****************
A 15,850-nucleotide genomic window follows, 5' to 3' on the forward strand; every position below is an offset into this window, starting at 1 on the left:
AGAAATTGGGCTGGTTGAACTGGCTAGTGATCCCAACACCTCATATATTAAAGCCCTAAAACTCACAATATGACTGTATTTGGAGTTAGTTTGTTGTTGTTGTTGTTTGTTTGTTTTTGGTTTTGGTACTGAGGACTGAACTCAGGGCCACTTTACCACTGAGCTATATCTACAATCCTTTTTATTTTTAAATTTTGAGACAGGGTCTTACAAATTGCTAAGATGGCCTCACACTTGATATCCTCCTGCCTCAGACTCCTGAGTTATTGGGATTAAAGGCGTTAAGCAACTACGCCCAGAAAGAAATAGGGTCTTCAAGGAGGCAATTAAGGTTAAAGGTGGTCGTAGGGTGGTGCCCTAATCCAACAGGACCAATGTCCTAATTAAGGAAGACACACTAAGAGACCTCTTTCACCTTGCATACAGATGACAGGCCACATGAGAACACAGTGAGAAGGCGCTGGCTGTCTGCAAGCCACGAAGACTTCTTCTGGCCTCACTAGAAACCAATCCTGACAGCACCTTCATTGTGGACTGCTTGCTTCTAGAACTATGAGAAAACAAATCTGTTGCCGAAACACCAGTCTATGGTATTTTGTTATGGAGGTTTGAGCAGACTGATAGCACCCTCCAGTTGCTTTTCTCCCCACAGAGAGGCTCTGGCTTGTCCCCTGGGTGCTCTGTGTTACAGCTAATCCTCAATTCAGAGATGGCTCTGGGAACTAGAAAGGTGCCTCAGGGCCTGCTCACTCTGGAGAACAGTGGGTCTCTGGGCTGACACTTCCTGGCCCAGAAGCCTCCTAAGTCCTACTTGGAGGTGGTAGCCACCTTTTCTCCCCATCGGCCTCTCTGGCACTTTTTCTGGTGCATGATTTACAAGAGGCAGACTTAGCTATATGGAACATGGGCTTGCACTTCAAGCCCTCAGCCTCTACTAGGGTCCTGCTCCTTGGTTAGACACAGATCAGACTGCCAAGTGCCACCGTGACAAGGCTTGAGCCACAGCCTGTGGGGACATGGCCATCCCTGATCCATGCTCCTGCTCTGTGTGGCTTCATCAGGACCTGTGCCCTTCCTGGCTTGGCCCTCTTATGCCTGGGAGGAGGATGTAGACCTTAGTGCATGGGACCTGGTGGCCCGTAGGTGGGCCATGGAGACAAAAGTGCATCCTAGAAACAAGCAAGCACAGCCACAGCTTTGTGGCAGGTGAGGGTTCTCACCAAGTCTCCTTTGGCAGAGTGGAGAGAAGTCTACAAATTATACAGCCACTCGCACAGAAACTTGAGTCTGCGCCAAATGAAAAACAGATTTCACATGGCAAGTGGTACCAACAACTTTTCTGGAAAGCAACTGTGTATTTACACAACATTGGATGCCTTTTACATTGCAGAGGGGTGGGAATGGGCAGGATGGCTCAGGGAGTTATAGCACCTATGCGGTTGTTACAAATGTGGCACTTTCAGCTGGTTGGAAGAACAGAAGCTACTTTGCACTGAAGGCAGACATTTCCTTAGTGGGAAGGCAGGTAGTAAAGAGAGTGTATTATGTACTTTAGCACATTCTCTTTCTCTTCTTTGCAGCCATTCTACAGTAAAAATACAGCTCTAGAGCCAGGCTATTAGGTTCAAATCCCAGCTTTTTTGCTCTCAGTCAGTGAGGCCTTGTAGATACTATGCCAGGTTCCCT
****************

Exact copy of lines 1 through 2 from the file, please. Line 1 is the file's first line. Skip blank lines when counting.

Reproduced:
A 15,850-nucleotide genomic window follows, 5' to 3' on the forward strand; every position below is an offset into this window, starting at 1 on the left:
AGAAATTGGGCTGGTTGAACTGGCTAGTGATCCCAACACCTCATATATTAAAGCCCTAAAACTCACAATATGACTGTATTTGGAGTTAGTTTGTTGTTGTTGTTGTTTGTTTGTTTTTGGTTTTGGTACTGAGGACTGAACTCAGGGCCACTTTACCACTGAGCTATATCTACAATCCTTTTTATTTTTAAATTTTGAGACAGGGTCTTACAAATTGCTAAGATGGCCTCACACTTGATATCCTCCTGCCTCAGACTCCTGAGTTATTGGGATTAAAGGCGTTAAGCAACTACGCCCAGAAAGAAATAGGGTCTTCAAGGAGGCAATTAAGGTTAAAGGTGGTCGTAGGGTGGTGCCCTAATCCAACAGGACCAATGTCCTAATTAAGGAAGACACACTAAGAGACCTCTTTCACCTTGCATACAGATGACAGGCCACATGAGAACACAGTGAGAAGGCGCTGGCTGTCTGCAAGCCACGAAGACTTCTTCTGGCCTCACTAGAAACCAATCCTGACAGCACCTTCATTGTGGACTGCTTGCTTCTAGAACTATGAGAAAACAAATCTGTTGCCGAAACACCAGTCTATGGTATTTTGTTATGGAGGTTTGAGCAGACTGATAGCACCCTCCAGTTGCTTTTCTCCCCACAGAGAGGCTCTGGCTTGTCCCCTGGGTGCTCTGTGTTACAGCTAATCCTCAATTCAGAGATGGCTCTGGGAACTAGAAAGGTGCCTCAGGGCCTGCTCACTCTGGAGAACAGTGGGTCTCTGGGCTGACACTTCCTGGCCCAGAAGCCTCCTAAGTCCTACTTGGAGGTGGTAGCCACCTTTTCTCCCCATCGGCCTCTCTGGCACTTTTTCTGGTGCATGATTTACAAGAGGCAGACTTAGCTATATGGAACATGGGCTTGCACTTCAAGCCCTCAGCCTCTACTAGGGTCCTGCTCCTTGGTTAGACACAGATCAGACTGCCAAGTGCCACCGTGACAAGGCTTGAGCCACAGCCTGTGGGGACATGGCCATCCCTGATCCATGCTCCTGCTCTGTGTGGCTTCATCAGGACCTGTGCCCTTCCTGGCTTGGCCCTCTTATGCCTGGGAGGAGGATGTAGACCTTAGTGCATGGGACCTGGTGGCCCGTAGGTGGGCCATGGAGACAAAAGTGCATCCTAGAAACAAGCAAGCACAGCCACAGCTTTGTGGCAGGTGAGGGTTCTCACCAAGTCTCCTTTGGCAGAGTGGAGAGAAGTCTACAAATTATACAGCCACTCGCACAGAAACTTGAGTCTGCGCCAAATGAAAAACAGATTTCACATGGCAAGTGGTACCAACAACTTTTCTGGAAAGCAACTGTGTATTTACACAACATTGGATGCCTTTTACATTGCAGAGGGGTGGGAATGGGCAGGATGGCTCAGGGAGTTATAGCACCTATGCGGTTGTTACAAATGTGGCACTTTCAGCTGGTTGGAAGAACAGAAGCTACTTTGCACTGAAGGCAGACATTTCCTTAGTGGGAAGGCAGGTAGTAAAGAGAGTGTATTATGTACTTTAGCACATTCTCTTTCTCTTCTTTGCAGCCATTCTACAGTAAAAATACAGCTCTAGAGCCAGGCTATTAGGTTCAAATCCCAGCTTTTTTGCTCTCAGTCAGTGAGGCCTTGTAGATACTATGCCAGGTTCCCT